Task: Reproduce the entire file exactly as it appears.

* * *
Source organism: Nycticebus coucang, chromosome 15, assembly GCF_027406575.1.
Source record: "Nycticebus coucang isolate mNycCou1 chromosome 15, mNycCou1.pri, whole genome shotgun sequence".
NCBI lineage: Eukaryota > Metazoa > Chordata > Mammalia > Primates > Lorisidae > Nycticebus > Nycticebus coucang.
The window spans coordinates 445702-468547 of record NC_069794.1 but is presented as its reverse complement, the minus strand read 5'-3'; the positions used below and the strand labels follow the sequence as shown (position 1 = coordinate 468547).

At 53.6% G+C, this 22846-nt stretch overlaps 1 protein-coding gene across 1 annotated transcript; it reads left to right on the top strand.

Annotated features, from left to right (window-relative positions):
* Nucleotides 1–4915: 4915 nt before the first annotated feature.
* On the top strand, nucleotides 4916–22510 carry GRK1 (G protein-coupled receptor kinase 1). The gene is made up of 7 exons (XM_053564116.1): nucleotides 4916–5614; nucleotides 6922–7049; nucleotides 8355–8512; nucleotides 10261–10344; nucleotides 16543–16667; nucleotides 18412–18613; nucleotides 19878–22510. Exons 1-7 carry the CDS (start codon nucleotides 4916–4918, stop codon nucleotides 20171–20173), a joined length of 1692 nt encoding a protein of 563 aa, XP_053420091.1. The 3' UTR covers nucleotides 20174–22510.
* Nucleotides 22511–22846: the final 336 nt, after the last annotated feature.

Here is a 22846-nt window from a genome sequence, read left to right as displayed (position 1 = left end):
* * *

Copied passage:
Source organism: Nycticebus coucang, chromosome 15, assembly GCF_027406575.1.
Source record: "Nycticebus coucang isolate mNycCou1 chromosome 15, mNycCou1.pri, whole genome shotgun sequence".
NCBI lineage: Eukaryota > Metazoa > Chordata > Mammalia > Primates > Lorisidae > Nycticebus > Nycticebus coucang.
The window spans coordinates 445702-468547 of record NC_069794.1 but is presented as its reverse complement, the minus strand read 5'-3'; the positions used below and the strand labels follow the sequence as shown (position 1 = coordinate 468547).

At 53.6% G+C, this 22846-nt stretch overlaps 1 protein-coding gene across 1 annotated transcript; it reads left to right on the top strand.

Annotated features, from left to right (window-relative positions):
* Nucleotides 1–4915: 4915 nt before the first annotated feature.
* On the top strand, nucleotides 4916–22510 carry GRK1 (G protein-coupled receptor kinase 1). The gene is made up of 7 exons (XM_053564116.1): nucleotides 4916–5614; nucleotides 6922–7049; nucleotides 8355–8512; nucleotides 10261–10344; nucleotides 16543–16667; nucleotides 18412–18613; nucleotides 19878–22510. Exons 1-7 carry the CDS (start codon nucleotides 4916–4918, stop codon nucleotides 20171–20173), a joined length of 1692 nt encoding a protein of 563 aa, XP_053420091.1. The 3' UTR covers nucleotides 20174–22510.
* Nucleotides 22511–22846: the final 336 nt, after the last annotated feature.

Here is a 22846-nt window from a genome sequence, read left to right as displayed (position 1 = left end):